It’s Never Too Late to Find a New Career (a Mile Above Your Old One)


It’s Never Too Late to Find a New Career (a Mile Above Your Old One)

“It’s Never Too Late” is a series that tells the stories of people who decide to pursue their dreams on their own terms.

Live music was no more. Patrick Milando could draw no other conclusion. But maybe he could pivot.

It was a summer day in 2020, a peak of the coronavirus pandemic, and Mr. Milando, a French horn player, had been driving through a locked-down, emptied-out Times Square. Then 67, he had spent nearly a half-century as a professional musician, from the Metropolitan Opera to over a dozen years with “The Lion King.” Now that musical, along with so much else, had shuttered. At an age when his peers were wrapping up their work, Mr. Milando found himself pondering a new way to pay the bills — 5,000 feet above his old way.

Sometimes we leap happily to an all-new life. Sometimes we leap happily with a push.

Mr. Milando had begun flying single-engine planes before the pandemic, but purely as a hobby. (He had logged around 300 hours of flight time.) Now, he wondered, could he actually become a professional pilot? He was too old to fly for the major airlines (the cutoff is 65), but there was no age limit on teaching others to fly.

Mr. Milando found a small flight school in New Jersey and set out to earn his commercial pilot certificate. The other pilots there tended to be decades younger, and not once did he spot a fellow French hornist. (Most seemed to work in computers, he observed.) But he felt at home; flying unlocked something in him.

“There’s a freedom, an autonomy. You’re the master of your own destiny,” he said.

Today Mr. Milando, 71, has two careers — it turns out the death of live music had been greatly exaggerated. He splits his time between the orchestra pit and the friendly skies, where he teaches budding pilots like he himself once was. (The following interview has been edited and condensed.)

How did you get interested in flying?

Being a musician, I did a lot of traveling. I was very intrigued by the flying aspect. I got a flight simulator game for fun, when my kids were young. You’d hear me in the basement yelling, “Pull up, pull up!” When I turned 60, my wife got me flying lessons. From there, I got my private pilot’s license.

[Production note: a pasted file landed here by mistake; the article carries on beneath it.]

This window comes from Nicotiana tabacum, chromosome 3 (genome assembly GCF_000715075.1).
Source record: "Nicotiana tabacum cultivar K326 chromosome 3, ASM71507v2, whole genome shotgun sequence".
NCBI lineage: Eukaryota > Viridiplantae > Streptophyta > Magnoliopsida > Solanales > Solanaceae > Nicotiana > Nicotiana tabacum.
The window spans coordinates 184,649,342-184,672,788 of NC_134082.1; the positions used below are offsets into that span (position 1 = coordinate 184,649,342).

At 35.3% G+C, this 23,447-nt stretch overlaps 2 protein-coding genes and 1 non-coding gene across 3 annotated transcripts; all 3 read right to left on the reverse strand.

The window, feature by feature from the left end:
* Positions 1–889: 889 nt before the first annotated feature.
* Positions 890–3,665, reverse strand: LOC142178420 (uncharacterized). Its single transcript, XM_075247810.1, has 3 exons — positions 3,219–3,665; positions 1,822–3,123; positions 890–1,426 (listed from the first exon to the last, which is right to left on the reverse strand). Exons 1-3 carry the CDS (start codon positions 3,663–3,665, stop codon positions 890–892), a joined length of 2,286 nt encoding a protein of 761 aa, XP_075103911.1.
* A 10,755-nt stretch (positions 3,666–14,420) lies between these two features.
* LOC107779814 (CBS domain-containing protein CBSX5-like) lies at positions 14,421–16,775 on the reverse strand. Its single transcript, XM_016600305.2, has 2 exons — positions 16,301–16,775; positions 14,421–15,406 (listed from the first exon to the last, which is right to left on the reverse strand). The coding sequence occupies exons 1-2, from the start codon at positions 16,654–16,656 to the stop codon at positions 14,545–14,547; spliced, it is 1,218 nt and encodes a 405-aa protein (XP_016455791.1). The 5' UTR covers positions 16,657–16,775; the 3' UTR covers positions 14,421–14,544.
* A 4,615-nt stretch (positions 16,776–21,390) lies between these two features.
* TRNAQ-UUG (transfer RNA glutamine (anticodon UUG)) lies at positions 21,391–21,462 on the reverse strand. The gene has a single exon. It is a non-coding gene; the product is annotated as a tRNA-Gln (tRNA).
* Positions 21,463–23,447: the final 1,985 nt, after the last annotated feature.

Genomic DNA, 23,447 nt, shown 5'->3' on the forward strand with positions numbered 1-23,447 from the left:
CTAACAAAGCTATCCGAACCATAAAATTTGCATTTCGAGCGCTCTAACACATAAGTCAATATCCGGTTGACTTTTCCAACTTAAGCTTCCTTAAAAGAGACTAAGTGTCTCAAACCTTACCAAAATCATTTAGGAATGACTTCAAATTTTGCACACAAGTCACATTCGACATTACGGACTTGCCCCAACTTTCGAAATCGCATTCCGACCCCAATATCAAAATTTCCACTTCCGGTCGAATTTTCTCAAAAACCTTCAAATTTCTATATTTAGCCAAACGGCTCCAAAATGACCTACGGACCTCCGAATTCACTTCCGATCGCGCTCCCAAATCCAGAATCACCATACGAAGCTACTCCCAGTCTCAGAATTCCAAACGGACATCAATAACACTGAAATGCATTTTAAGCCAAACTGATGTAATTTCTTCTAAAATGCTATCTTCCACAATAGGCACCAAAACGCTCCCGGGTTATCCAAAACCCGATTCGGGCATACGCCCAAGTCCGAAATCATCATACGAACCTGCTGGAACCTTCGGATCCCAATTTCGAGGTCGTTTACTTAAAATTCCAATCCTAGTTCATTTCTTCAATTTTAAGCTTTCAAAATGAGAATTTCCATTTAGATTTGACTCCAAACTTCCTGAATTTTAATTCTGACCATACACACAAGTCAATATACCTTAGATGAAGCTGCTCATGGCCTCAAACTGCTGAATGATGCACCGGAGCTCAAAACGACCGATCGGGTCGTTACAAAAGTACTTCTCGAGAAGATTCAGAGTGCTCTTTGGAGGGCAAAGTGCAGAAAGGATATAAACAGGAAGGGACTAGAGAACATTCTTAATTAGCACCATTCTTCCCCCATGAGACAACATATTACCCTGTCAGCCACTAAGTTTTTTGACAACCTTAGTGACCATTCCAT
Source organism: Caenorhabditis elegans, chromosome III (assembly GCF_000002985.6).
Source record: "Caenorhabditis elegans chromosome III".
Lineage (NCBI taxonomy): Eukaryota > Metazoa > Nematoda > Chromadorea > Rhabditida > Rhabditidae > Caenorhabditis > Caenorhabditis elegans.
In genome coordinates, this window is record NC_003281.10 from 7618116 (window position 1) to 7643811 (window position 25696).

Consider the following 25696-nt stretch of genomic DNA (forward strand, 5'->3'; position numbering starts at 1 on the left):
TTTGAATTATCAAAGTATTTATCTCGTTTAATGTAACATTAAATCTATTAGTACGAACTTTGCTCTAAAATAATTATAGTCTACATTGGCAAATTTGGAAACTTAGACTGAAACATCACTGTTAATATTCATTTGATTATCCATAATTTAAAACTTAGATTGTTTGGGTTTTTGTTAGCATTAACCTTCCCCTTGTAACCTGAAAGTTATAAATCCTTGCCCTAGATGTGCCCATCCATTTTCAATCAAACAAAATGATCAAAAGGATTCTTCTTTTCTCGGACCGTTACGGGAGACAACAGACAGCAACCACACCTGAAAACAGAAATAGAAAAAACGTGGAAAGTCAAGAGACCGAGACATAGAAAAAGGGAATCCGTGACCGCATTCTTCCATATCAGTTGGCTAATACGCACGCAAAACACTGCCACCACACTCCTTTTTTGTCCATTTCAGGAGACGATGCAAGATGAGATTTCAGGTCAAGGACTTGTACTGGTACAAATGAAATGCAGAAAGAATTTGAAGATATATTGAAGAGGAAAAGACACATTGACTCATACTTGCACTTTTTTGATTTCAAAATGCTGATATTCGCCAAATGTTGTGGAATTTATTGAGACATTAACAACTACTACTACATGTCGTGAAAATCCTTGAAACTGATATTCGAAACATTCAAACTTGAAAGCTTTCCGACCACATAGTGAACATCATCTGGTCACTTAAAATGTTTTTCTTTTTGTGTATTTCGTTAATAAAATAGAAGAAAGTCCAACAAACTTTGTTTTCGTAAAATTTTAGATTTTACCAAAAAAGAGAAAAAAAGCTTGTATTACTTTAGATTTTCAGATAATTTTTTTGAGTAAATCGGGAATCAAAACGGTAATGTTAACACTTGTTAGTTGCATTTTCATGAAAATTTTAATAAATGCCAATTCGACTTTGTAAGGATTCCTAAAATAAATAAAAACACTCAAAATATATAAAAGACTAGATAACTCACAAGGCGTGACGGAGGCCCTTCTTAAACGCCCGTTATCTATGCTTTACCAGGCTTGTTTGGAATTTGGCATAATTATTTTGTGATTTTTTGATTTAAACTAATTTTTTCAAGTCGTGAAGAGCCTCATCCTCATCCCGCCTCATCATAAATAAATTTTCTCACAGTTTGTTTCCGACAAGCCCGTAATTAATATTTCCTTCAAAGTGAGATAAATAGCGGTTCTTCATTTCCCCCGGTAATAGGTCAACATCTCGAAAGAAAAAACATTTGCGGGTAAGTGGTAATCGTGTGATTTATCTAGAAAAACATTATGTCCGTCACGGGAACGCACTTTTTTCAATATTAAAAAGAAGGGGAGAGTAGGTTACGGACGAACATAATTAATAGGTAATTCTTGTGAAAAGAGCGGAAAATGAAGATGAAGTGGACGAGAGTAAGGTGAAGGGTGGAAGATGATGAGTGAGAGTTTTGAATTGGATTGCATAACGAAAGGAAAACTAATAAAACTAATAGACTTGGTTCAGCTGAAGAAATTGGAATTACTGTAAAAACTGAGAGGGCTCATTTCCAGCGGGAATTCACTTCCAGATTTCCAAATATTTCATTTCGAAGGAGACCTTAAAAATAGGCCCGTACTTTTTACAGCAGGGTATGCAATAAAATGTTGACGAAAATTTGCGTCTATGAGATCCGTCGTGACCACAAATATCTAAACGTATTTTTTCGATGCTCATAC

What do you like about flying?

It’s very serene. One of the most enjoyable times is when you’re going through the clouds, and you’re relying on your instruments training, then all of a sudden you’re above the clouds and you have this beautiful panorama in front of you.

It’s a rush. The first time you do it, it’s life-changing. Life-changing and life-affirming.

It seems a tad riskier than playing the horn. Was it ever scary?

The scariest was landing for the first time. I remember I had an opera down in West Palm Beach, and I’m up there with my instructor at 1,500 feet, looking down at the tarmac, thinking, Well, I just have to land this plane. Afterward, I felt like I was going to cry. It was just so intense, and amazing.

What prompted you to think about flying professionally?

When the pandemic came, all of us musicians were like, “Oh my God, what are we going to do?” The prevailing feeling was that music was going to stop; Broadway was never going to come back.

I remember driving one day through Times Square and seeing everything boarded up. It was really scary and I thought, OK, let’s just try career No. 2. I’m not one to sit around and do nothing.

So how did you make it happen?

I found this small flight school in New Jersey, called Sky Training, and got my commercial rating. Then I flew to Minnesota later that summer to get my certified instructor’s rating, so I could teach other people to fly. I also picked up a seaplane rating, just for the heck of it. Eventually I flew a seaplane over Lake Como in Italy and was waving down to — who is it that lives there? George Clooney?

Anyway now I teach people to fly everything from a single-engine Cessna to a multi-engine Piper.

Are there similarities between music and flying?

My success as a musician has always come when I’m totally focused in the moment. When you put aside all the extraneous things going on around you. That’s sort of what you have to do when you’re flying an airplane.

As a teacher, I’ve had a student freeze 100 feet from the runway. I had to push his hands off the controls and take them. He was in a mental freeze, couldn’t get out of it. You always have to be in the moment.

How often do you fly now?

That’s the tricky part because I’m responsible for eight shows a week at “The Lion King.” Monday is dark, so I usually pack the day with students, and just keeping current on flying different airplanes. Then I’ll usually hire someone to play for me another day that week, and teach more people. So I end up flying maybe 15 hours a week.

Any advice for people who are interested in making a change like this, but worry they’re too old to learn something new?

I say go for it, absolutely go for it. There’s no reason not to.

Are you done making big changes?

I’m like a shark, I gotta keep moving. I’ve run eight marathons; I like learning languages. Now I’m kind of wondering about an Airline Transport Pilot certificate, the A.T.P., so I could start flying people down to the Caribbean. It’s pretty much the final step in aviation.

Each time I say I’m done, my kids say, “Yeah, I’ve heard that before.” So I guess I’m going to get that A.T.P.

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